FIVE thousand disabled Victorians are set to miss out on a proposed trial in the Barwon region for the national disability insurance scheme unless urgent talks can hammer out a compromise with the Gillard government.
At yesterday's meeting of Commonwealth and state leaders, Victorian Premier Ted Baillieu and his New South Wales counterpart, Barry O'Farrell, refused to contribute to the cost of trials in their states.
In a strictly political split, Labor premiers from South Australia and Tasmania and the ACT's Labor chief minister promised funds and won trials.
The four conservative states demanded the Commonwealth pay the full cost, saying this was what the Productivity Commission had recommended.
The trials, to run for three years from next year, will be the first stage of a multibillion-dollar landmark reform that aims to provide lifetime care and support to all Australians with significant and permanent disabilities - regardless of how the disabilities were acquired.
Prime Minister Julia Gillard said she was ''very disappointed'' she could not strike a deal at the COAG meeting, although she was pleased with the proposed three trials.
The federal government offered $100 million for Victoria and $300 million for NSW for the trials but ''unfortunately neither … was able to step forward with some relatively small amounts of additional financing to make these launches possible'', Ms Gillard said.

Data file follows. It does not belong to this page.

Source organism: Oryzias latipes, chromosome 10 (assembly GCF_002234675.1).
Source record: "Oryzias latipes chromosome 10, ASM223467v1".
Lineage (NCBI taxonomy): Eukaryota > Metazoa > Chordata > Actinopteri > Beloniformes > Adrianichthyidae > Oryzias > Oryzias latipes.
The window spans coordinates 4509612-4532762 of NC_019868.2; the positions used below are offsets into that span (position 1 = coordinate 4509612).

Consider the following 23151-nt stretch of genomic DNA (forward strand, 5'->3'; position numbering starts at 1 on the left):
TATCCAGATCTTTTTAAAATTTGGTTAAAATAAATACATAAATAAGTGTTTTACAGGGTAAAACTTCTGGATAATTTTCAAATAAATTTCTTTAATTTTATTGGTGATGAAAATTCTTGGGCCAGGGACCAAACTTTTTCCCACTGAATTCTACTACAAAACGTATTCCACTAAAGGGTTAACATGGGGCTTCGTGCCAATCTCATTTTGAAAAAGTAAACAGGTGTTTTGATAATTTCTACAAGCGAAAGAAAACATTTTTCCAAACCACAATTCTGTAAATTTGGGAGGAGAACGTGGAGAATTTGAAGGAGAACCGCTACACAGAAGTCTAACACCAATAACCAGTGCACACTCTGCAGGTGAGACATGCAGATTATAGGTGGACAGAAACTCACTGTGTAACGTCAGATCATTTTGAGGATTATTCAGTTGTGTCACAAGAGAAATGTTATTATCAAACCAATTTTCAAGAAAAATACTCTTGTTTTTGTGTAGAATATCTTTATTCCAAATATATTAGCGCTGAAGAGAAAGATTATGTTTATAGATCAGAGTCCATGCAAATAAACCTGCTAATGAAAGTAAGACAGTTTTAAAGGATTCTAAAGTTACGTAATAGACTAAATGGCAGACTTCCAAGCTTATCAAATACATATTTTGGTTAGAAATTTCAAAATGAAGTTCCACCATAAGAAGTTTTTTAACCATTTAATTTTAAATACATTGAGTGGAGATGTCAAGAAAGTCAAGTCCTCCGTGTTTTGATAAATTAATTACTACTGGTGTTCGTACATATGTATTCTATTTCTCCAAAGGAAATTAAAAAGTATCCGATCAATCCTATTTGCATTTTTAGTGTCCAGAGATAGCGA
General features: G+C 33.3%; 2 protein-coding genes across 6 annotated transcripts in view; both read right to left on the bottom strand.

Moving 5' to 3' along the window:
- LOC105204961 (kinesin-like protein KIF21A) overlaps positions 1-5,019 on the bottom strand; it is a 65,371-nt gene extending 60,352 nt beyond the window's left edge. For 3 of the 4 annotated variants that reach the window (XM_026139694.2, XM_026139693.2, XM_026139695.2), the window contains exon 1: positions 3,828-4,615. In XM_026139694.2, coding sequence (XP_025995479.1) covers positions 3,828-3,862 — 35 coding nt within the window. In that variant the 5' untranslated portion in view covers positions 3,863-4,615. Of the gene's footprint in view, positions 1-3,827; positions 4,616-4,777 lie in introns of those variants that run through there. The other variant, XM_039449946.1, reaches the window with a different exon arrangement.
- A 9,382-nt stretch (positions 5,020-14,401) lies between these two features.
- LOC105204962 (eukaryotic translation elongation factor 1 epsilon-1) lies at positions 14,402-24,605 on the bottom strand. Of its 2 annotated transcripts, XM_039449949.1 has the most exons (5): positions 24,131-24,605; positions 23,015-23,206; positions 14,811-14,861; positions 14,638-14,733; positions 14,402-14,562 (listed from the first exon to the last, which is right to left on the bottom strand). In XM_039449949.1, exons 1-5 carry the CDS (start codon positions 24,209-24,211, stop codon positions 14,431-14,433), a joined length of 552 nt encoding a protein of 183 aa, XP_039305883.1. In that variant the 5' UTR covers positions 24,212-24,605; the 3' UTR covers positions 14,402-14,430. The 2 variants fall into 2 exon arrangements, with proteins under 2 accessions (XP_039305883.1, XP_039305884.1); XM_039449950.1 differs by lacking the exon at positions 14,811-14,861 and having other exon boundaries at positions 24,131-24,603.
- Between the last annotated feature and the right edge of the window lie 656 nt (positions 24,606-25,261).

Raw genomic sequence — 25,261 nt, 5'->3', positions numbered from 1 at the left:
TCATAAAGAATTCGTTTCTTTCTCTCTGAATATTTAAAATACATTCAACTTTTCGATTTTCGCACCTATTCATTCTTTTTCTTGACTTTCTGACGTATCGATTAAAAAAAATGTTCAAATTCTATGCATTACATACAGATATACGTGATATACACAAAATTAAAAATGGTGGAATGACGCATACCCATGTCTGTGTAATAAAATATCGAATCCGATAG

Mr Baillieu objected that the proposed arrangement, under which Victoria was asked to contribute $40 million, could set a precedent for later funding of the scheme, but was assured by the Commonwealth this was not the case.
Victorian Community Services Minister Mary Wooldridge is expected to hold talks with her federal counterpart Jenny Macklin today about a revised offer made by the Commonwealth later in the day. Mr O'Farrell tweeted last night that his state was also meeting Ms Macklin today.
The Gillard government is hoping Victoria and NSW will compromise under the weight of community opinion.
Mr Baillieu said later: ''We want to look through the details of this, and see if we can finalise a deal. But we don't want to be tied to any particular deadline.''
West Australian Liberal Premier Colin Barnett described yesterday's meeting as ''an opportunity squandered''.
Daryl Starkey, chief executive of disability services group Karingal, said there was strong support in the Geelong-Barwon region for the trial among key local groups. ''It is very disappointing for an agreement not to be reached,'' he said.
Chris Van Ingen - who runs a disability consultancy in Geelong and has cerebral palsy himself - told The Age it would be hugely disappointing if Victoria missed out on a trial because of a funding dispute.
''I would urge the state government to do what is right for all people with disability because it is not about money, it is about quality of life,'' Mr Van Ingen said.
The national disability insurance scheme campaign director for Every Australian Counts, John Della Bosca, said there were positive steps taken yesterday but the group wanted to see a presence on the eastern seaboard to ensure a successful launch of the scheme. ''It's not up to me to point the finger at the states or the Commonwealth,'' Mr Della Bosca said.
''But I'll make the general point that in the context of Australian public finances we are arguing about a very small amount of money which would make a huge difference to the lives of a very large number of Australians.''
With TIM COLEBATCH